Album Review

Wooden Indian Burial Ground – “Wooden Indian Burial Ground” – [Mon Amie Records]

Thurston Hunger   6/24/2013   12-inch, A Library

Behold the retrosexual…a garage cloudy with reverb, sleeves
rolled up to store doo wop cigarettes, choruses of prom queen
deserters (on A2) or drunk neanderthals (on A3). Nice oddball
excursions of keyboards, farfisa for frenzy or dig the electro
piano meandering out of A3 into A4 while a echoplex wormwhole
flits about. The basic, rock and roll primitive structure will
appeal to many, but the peculiar breaks or even breakdowns in
songs are what I dig about this Portland project. They allow
plenty of room for sloppiness, the lines that draw the melodies
are pretty tight, but there’s plenty of space to color outside
of them. Thee Oh Sees may pop up on your retro-radar, and
Justin Fowler hits some of those kinda Dwyer-esque hiccup
yelps at times, and at times you hear that big buzzing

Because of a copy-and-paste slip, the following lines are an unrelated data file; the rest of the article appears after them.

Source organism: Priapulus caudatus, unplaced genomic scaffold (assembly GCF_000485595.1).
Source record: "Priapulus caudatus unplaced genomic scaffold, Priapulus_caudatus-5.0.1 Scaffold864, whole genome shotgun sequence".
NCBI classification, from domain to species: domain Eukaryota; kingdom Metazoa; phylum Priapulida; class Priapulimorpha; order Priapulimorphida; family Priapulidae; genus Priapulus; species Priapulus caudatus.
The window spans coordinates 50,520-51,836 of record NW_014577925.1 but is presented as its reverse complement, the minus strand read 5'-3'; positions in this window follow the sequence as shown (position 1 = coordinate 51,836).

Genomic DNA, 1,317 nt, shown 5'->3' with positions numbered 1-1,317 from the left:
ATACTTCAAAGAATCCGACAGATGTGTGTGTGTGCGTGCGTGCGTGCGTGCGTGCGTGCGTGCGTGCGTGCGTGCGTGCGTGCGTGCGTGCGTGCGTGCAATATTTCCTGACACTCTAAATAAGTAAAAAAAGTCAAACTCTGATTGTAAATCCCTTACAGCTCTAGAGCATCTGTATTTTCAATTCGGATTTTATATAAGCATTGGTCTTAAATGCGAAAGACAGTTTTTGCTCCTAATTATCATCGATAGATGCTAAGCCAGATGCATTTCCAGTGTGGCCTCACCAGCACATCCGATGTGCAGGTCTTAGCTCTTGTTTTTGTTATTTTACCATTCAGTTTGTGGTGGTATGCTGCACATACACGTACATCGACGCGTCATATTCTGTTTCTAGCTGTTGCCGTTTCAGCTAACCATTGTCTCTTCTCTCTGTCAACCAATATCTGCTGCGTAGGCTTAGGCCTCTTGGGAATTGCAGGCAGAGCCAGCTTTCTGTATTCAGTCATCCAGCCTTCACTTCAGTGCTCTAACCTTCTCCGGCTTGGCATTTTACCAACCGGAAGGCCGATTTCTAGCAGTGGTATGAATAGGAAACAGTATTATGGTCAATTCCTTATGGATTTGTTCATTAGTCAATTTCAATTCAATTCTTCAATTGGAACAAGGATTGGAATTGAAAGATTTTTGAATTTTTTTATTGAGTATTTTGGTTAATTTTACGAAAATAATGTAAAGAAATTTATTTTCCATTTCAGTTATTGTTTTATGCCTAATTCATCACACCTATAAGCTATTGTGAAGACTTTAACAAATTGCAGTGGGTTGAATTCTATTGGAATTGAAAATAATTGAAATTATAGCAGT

E-string on some dirty pawnshop guitar slapping a song or
two in the ass, like the intro to “White Bats” and during
“Crows.” “Crows” also features a nice whiplassh trade-off
between vocals and guitar, but then after 1.5 minutes that
all disappears for a minute of keyboard cotton candy and
then a screech and back into boogie down slap guitar with
psych leads scorching for another minute before the pink
fluffy sounds return. “Helicopter” the lead off cut does
that too, and was the killer piece for me. The closer
dabbles in sci-fi effects. -Thurston Hunger

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